The Crusader set up map clear of troops with all the named hexes visible for reference to places mentioned in the post. The two supply points and rebuild bases for the Empire and Axis are of course Alexandria and El Agheila respectively and the border between Libya and Egypt with the two Oasis of Jarabub and Siwa out in the desert marking our set up line.

In addition to getting used to the play of the game we also had to familiarise ourselves with how the Vassal module facilitated it and with this most recent incarnation, I have to say very well, with the board shots of our game displayed here in the post showing our game of the Crusader Campaign in the winter months of 1941 set up, with me playing the British Empire forces and Steve's Axis line hidden from view as his blocks are turned face down.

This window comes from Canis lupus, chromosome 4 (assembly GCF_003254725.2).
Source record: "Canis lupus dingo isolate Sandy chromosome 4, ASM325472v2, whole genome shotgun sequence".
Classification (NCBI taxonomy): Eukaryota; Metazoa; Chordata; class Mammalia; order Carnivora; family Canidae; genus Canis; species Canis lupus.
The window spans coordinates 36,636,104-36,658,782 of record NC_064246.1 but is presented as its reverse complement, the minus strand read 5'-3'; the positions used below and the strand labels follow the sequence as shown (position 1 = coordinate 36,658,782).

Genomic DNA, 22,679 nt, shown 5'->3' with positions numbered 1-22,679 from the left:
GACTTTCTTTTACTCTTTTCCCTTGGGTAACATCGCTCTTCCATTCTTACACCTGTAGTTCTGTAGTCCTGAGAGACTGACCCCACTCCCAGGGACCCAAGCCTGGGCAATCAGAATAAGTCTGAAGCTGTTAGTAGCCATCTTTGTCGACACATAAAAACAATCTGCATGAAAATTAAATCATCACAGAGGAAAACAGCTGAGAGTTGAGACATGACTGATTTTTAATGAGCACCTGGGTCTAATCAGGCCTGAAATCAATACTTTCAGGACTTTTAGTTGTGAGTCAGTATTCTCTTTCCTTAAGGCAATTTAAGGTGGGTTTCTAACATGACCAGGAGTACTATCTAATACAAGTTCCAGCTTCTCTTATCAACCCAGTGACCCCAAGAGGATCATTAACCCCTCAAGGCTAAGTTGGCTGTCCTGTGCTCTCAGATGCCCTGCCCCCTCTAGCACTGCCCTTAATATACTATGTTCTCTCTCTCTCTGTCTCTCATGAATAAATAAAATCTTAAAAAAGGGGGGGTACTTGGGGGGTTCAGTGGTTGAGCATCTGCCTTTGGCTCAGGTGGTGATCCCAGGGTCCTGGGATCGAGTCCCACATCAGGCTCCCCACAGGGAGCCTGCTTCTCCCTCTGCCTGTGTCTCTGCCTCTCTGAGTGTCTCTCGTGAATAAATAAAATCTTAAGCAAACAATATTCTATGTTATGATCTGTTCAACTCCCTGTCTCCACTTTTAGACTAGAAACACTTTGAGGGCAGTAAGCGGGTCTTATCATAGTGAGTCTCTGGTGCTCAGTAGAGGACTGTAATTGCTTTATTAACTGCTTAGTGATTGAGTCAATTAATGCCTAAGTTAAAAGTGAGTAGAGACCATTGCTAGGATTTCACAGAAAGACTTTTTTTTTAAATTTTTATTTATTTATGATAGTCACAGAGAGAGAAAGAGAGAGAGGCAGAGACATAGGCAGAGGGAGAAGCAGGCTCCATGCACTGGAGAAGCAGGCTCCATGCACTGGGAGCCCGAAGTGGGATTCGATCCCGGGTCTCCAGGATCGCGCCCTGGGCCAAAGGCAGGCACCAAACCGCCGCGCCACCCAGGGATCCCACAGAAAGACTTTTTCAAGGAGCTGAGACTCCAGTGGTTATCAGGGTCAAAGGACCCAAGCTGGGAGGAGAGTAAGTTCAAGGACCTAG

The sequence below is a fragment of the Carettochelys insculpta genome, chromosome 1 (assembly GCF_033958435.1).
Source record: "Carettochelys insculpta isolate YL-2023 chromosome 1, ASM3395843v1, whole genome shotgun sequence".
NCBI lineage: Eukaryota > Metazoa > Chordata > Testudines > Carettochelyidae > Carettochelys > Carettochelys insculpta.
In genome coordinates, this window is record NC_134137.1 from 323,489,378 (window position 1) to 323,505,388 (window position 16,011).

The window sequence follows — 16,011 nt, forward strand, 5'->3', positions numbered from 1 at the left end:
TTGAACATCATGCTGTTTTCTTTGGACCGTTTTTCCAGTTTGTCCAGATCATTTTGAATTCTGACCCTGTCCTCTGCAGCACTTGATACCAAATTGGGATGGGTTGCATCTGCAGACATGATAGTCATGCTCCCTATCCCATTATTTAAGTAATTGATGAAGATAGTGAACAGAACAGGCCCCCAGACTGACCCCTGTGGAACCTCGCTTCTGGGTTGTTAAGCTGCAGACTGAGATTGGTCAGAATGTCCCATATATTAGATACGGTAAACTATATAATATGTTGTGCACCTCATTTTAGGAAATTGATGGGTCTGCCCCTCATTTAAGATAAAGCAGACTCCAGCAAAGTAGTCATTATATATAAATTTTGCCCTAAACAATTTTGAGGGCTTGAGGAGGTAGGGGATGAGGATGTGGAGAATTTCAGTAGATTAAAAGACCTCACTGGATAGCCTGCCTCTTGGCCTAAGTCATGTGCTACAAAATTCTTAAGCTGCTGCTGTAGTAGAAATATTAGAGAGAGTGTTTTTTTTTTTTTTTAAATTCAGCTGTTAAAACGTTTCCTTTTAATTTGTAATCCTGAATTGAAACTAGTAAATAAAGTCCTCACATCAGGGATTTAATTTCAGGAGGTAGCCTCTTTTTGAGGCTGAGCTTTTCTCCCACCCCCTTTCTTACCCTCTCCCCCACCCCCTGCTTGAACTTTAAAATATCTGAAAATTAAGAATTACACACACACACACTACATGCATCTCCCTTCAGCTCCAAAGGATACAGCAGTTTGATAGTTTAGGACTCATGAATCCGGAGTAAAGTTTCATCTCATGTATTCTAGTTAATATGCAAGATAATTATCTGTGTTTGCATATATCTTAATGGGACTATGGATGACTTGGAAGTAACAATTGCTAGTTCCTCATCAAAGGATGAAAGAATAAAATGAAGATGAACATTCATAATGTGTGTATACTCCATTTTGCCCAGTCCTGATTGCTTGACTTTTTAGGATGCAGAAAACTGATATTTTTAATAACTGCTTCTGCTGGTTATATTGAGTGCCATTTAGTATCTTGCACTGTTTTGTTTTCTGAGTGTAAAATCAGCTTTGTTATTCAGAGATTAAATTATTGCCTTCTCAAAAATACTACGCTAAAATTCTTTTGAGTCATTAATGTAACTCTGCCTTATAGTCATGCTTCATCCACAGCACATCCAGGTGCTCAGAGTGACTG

Along the top border the supply points for both sides appear which in the shot below shows the end of our first of three phases of play and me sitting on two supply and Steve with three having just passed after my pass to end play for the month of October 1941.

The end of October 1941 and my Empire forces have punched a few holes in Steve's Axis line along the Libyan border, but I'm down on units lost with an armoured and South African reconnaissance brigade and two motorised New Zealand Infantry brigades written off and my supply desperately depleted.